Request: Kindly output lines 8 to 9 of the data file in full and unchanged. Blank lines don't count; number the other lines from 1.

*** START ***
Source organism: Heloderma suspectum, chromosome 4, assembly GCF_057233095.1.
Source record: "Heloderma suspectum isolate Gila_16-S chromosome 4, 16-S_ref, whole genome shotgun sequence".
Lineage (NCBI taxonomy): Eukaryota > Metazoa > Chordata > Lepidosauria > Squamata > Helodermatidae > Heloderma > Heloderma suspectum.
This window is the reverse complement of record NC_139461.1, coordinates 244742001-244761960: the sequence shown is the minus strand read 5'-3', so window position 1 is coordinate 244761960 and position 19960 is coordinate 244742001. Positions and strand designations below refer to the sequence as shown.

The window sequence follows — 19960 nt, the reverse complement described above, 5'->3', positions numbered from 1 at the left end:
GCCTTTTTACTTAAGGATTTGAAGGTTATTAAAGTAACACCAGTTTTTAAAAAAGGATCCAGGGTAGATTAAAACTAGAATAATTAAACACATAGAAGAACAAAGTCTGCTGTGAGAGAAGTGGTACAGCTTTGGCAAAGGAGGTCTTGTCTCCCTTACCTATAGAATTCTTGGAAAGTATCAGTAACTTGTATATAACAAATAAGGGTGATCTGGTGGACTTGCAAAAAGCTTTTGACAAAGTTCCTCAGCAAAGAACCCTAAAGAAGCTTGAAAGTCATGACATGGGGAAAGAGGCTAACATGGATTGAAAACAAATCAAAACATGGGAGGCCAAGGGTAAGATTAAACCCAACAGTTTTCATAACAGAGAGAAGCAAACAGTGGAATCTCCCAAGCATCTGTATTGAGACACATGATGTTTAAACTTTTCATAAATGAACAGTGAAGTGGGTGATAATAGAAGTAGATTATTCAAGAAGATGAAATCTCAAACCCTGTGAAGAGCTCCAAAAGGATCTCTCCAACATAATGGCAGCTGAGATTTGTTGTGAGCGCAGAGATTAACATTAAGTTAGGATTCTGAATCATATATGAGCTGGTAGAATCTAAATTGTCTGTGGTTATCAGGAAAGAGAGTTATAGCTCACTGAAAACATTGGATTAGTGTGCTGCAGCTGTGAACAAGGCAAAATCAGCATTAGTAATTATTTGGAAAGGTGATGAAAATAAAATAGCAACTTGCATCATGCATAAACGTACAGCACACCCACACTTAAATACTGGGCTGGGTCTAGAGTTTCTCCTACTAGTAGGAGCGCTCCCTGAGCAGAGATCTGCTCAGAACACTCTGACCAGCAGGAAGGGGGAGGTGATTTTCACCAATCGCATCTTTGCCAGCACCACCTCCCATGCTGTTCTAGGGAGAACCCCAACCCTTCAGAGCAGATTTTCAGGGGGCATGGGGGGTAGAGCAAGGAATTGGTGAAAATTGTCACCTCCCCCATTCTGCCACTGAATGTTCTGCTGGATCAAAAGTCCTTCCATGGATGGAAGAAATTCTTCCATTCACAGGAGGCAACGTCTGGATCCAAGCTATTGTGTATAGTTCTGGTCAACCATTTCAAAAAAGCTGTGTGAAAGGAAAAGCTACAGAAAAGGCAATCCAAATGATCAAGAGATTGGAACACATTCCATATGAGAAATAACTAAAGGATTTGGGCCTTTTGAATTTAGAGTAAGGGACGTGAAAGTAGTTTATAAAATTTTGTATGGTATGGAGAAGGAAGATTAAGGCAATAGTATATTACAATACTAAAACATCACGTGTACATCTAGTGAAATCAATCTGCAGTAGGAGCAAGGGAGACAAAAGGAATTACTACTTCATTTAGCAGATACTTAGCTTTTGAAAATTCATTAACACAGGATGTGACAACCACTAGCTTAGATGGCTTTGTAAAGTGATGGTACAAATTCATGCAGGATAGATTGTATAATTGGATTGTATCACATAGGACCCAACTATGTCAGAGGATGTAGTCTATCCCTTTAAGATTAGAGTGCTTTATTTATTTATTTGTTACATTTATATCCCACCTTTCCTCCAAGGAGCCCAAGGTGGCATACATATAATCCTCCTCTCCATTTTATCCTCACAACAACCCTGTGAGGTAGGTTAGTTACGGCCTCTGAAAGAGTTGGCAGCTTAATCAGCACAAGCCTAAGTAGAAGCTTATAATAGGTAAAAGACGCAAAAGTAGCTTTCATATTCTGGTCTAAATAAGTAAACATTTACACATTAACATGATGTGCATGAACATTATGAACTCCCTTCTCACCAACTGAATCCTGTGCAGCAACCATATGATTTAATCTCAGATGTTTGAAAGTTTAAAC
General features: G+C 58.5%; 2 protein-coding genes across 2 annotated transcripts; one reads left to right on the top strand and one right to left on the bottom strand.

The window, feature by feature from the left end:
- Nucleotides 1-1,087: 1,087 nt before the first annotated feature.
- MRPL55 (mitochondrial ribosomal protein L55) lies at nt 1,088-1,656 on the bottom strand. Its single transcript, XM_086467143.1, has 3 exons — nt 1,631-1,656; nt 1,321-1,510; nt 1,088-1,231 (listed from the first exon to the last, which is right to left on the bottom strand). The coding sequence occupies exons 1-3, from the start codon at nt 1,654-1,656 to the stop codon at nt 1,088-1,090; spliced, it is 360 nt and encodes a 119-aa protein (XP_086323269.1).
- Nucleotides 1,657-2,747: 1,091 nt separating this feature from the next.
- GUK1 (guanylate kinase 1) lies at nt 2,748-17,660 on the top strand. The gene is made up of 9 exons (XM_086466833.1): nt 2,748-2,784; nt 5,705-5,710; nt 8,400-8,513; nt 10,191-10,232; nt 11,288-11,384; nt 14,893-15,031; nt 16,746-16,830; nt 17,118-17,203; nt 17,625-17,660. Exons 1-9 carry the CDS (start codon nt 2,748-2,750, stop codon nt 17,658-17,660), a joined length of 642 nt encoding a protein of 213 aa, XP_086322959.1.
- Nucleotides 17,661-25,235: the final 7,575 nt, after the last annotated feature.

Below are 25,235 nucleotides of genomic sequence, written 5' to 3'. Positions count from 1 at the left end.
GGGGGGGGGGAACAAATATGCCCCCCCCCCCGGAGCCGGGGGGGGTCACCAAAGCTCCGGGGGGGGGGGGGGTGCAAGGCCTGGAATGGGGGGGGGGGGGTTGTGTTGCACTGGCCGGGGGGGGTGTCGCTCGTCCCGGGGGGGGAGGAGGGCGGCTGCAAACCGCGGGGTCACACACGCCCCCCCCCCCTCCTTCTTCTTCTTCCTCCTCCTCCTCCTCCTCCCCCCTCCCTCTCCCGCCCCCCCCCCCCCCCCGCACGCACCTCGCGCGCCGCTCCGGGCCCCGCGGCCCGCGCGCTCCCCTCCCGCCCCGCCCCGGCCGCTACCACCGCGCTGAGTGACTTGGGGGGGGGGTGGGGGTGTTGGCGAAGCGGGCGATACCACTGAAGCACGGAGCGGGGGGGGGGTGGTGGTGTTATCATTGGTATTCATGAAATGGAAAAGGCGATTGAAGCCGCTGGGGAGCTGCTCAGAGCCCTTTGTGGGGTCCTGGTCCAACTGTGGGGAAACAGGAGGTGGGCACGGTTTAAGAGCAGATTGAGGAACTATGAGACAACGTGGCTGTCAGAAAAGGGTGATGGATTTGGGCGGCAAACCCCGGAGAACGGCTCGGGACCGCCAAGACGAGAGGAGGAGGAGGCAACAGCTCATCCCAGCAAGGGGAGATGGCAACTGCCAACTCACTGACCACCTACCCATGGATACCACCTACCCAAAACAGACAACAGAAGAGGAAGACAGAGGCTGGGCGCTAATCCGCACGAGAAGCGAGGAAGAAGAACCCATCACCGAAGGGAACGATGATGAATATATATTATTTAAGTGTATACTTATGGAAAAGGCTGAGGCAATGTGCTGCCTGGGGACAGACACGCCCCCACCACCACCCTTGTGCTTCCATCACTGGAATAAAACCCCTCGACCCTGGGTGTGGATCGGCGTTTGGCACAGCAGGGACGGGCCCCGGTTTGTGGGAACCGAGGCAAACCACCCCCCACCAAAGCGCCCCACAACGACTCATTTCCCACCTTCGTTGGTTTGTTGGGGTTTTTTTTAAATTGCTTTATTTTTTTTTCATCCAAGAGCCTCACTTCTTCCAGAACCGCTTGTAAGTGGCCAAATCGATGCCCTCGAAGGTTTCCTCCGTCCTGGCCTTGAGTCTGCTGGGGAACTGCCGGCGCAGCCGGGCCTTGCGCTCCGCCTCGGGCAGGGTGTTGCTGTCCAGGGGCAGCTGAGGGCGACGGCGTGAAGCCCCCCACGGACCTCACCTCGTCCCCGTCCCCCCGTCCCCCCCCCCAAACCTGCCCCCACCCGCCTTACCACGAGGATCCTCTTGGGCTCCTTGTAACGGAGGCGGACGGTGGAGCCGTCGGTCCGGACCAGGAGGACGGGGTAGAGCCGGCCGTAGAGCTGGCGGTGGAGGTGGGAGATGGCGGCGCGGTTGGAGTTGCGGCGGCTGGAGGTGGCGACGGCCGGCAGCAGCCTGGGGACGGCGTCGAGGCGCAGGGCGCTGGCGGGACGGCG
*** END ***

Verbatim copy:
The window, feature by feature from the left end:
- Nucleotides 1-1,087: 1,087 nt before the first annotated feature.